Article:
So during the podcast, we’re gonna be digging into those concepts or those causes of erectile dysfunction, pretty hot and heavy as we get through, through the content. Today, we’re gonna talk mostly about vascular, so we’ll stick the conversation to vascular health today. So we’ve, we talked some about endothelial dysfunction. Right. Most people don’t know they have an endothelium. So tell us, Lori, what is that? What is the endothelium?
Lori Esarey: So the end- endothelial dysfunction is a type of non-obstructive coronary artery disease. And basically there, there aren’t any heart artery blockages with these individuals, but their blood vessels become very stiff. and very, very hard. And the relationship of that dysfunction, the, the primary driver of that is diabetes. And you know, if you haven’t heard this already, the statistics around diabetes are just. Jaw dropping. You know, in 20 12, 370 1 million people had diabetes, but by 2030 we actually expect 552 million to have diabetes.
So I, I, you know, I don’t know what that means to you or to our listening audience, but. To me, that means we have a epidemic, right? We have a condition that is fast on the rise, and this condition doesn’t just lead to kidney disease, right? We often hear that diabetic retinopathy, eye issues, but one of the primary disease states or dysfunctions that happen is in the area of sexual dysfunction, you know, with, with men and with women.
Kelly Englemann: Yeah. I was gonna say that’s not really gender specific, right?
Lori Esarey: No.
Kelly Englemann: So the endothelial lining affects all of your blood vessels. So all of your blood, that’s right. Vessels contain an endothelial lining that’s only one cell wall thick, so it’s fragile and can become damaged. And, you know, diabetes damages that endothelial cell lining because of the sugar content. And those red blood cells get really sticky and they clump together and they damage that endothelial lining and doesn’t allow blood flow to happen. But even before diabetes develops pre-diabetes, we’ll see endothelial dysfunction.
Lori Esarey: And that’s really what I wanted to speak about because you know, when you look at the statistics around erectile dysfunction, there’s a three times greater chance in diabetic men to have ed. . So you know, you look at just the numbers alone being 552 million people by 2030 and people that have that condition are three times more likely to have ed.
But you’re right, Kelly, it takes 10 to 15 years for ED to occur. So you can be in a state of dysfunction or what we like to call is dis disease versus disease. Right. For a long time before this presents. And so it is important. I think the other thing to explore here is just the role of inflammation.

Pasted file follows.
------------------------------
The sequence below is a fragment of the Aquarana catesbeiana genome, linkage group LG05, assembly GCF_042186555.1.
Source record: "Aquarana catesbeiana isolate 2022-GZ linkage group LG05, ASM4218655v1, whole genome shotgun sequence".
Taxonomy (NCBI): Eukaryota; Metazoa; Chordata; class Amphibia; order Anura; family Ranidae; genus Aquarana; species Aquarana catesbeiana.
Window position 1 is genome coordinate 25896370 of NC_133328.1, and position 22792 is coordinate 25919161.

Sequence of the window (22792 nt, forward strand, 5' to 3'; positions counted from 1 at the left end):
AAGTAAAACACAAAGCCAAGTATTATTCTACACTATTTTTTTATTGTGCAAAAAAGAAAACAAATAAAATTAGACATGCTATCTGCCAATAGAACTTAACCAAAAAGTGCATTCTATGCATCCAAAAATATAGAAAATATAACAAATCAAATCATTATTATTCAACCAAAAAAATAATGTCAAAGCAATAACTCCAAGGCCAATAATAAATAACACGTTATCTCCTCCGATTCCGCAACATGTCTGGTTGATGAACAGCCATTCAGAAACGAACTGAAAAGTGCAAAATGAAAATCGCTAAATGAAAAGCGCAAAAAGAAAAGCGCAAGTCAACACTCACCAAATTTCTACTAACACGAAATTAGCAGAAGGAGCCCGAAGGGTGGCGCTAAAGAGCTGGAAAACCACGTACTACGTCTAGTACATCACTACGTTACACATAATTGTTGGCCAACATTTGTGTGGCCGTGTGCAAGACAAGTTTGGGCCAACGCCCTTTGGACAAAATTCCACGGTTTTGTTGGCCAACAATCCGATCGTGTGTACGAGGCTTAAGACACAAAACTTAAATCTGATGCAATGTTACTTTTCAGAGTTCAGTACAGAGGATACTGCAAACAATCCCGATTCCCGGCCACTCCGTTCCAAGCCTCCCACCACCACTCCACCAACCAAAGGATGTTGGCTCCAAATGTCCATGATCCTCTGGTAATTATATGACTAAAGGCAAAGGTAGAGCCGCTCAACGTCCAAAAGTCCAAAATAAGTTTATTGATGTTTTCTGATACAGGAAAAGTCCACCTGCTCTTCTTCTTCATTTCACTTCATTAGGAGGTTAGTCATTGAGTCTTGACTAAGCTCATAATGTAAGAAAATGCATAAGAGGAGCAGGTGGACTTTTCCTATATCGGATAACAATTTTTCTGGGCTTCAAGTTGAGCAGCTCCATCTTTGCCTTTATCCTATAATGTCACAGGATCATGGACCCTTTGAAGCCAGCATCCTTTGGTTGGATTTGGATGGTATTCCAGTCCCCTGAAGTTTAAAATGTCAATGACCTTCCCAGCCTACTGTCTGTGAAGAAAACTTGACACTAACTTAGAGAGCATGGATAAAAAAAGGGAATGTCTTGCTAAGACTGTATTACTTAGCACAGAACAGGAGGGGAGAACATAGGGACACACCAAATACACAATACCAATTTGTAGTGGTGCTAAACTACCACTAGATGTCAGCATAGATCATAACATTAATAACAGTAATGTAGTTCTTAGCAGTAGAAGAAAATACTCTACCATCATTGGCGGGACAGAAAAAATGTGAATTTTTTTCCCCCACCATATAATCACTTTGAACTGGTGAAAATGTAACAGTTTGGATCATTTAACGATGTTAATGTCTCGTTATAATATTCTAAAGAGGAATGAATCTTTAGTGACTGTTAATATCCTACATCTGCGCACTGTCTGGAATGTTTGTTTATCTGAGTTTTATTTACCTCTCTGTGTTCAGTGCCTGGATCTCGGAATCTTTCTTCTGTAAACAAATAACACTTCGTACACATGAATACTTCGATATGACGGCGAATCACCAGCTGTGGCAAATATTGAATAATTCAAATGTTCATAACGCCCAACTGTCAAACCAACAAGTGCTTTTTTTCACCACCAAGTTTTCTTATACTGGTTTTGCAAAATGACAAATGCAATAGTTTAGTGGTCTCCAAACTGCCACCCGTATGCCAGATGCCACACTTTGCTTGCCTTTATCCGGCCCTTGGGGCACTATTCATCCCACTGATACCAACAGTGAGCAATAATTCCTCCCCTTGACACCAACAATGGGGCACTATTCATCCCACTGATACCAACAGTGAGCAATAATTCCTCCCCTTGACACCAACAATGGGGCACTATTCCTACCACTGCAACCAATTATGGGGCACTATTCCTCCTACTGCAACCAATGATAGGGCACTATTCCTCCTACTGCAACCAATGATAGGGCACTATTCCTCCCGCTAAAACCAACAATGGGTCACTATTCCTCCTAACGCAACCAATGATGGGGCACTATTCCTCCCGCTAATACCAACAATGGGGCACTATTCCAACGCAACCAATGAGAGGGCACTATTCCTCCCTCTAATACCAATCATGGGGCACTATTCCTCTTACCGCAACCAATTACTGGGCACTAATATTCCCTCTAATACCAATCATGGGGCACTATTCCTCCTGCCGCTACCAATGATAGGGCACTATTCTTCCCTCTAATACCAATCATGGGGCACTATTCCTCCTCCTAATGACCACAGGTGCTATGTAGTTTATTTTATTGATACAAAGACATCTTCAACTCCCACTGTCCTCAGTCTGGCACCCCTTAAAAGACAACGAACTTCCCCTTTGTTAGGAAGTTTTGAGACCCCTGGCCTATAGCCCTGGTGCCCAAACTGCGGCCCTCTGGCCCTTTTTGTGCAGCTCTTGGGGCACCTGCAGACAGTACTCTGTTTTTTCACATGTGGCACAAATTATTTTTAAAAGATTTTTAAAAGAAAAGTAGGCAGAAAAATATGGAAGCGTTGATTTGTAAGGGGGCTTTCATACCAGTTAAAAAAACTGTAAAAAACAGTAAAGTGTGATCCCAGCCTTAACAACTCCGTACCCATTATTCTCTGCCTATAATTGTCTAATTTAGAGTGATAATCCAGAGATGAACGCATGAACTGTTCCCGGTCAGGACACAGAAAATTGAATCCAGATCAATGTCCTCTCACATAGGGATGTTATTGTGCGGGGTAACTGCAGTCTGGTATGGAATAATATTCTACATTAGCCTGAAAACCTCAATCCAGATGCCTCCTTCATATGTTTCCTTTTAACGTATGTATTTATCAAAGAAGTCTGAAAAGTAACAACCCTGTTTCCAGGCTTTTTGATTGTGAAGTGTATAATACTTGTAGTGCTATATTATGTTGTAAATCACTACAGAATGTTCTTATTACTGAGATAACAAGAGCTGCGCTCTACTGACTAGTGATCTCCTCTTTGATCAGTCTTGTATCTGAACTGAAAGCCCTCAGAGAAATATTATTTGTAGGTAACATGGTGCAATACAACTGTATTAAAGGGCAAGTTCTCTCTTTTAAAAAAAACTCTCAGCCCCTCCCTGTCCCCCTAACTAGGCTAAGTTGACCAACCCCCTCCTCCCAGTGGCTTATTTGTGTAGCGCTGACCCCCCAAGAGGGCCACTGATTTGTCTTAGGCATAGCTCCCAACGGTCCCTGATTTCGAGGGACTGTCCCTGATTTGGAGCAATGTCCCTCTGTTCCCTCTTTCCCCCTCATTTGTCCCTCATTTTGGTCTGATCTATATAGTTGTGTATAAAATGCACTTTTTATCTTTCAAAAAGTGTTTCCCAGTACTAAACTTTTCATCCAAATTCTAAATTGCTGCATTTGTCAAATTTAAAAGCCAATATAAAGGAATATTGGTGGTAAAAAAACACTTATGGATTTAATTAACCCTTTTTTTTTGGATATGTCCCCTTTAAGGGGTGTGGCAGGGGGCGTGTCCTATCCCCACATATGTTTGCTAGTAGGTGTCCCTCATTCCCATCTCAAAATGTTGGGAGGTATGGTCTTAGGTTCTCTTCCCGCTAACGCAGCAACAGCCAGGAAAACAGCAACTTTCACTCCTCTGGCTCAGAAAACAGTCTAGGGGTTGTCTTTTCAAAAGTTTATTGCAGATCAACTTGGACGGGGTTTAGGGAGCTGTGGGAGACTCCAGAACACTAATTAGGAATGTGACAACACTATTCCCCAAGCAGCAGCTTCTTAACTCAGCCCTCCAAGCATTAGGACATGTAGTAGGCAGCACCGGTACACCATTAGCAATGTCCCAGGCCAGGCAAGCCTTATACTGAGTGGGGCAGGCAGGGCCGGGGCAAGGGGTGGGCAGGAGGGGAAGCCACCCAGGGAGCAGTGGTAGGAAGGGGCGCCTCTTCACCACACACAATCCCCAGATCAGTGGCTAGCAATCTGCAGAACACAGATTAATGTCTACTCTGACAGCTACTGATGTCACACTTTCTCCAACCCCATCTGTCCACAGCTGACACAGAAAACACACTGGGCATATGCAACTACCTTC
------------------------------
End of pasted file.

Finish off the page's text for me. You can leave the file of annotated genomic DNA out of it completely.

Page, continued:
You know, we know that inflammation, and we throw that term around all the time in integrative and functional medicine, and, and perhaps we even use it in just our common everyday language. You know, inflammation being something. You know, like an acute process, right? That the body needs to walk through to heal.
But inflammation, when we get stuck in something that’s chronic, right? It’s that inflammation process that drives our endothelial dysfunction. It drives many other things too, but it is the root, if you will, of that dysfunction. So when you look at any driver, anything that promotes inflammation, whether that be life, , you know, what we eat, what we drink, how we sleep, move, and think.
It’s what we’ve been exposed to environmentally. There’s just so many drivers of it.
Kelly Englemann: Okay, so you said that really fast. Let’s go back. Re- rewind, rewind, . So the lifestyle things that we have to consider, the way we eat, what we drink, how we move, how we sleep, and how we think. Did I get ’em all? Okay. You did.
Good job. Yes. I mean, that’s a lot to think about. . That’s a lot to navigate for most people to really think about, you know, how am I doing those things on a day-to-day basis that’s setting me up for success or failure in that area, right? Later, we’ll get into some takeaways, right? Some things that they can be doing in a positive way to perhaps change the trajectory of what’s happening to their body, right? We are, we’re here to help prevent things. You know, a lot of people listening already have these disease processes or these issues in play, erectile dysfunction’s already on their mind. But if we could, you know, affect their children, the next generation, you know, I think about things in, you know, what are we doing to prevent, I think about seven generations.
You know, if we have the potential to make changes now in this generation, it’s gonna affect generations to come. And, and even better because like you said, we’re on a trajectory for a major, major catastrophe and epidemic in our nation of epic proportion really when it comes to diabetes. And then the consequences and the downstream effects of diabetes will be long lasting.
Lori Esarey: Yeah, and I think, you know, when you think about erectile dysfunction in general, by the time. male or female, but we’re gonna speak, you know, to the male gender right now, really seeks help. It usually is a pretty profound problem, you know, and so I think it’s important for the listener to hear that these are things that we really can reverse.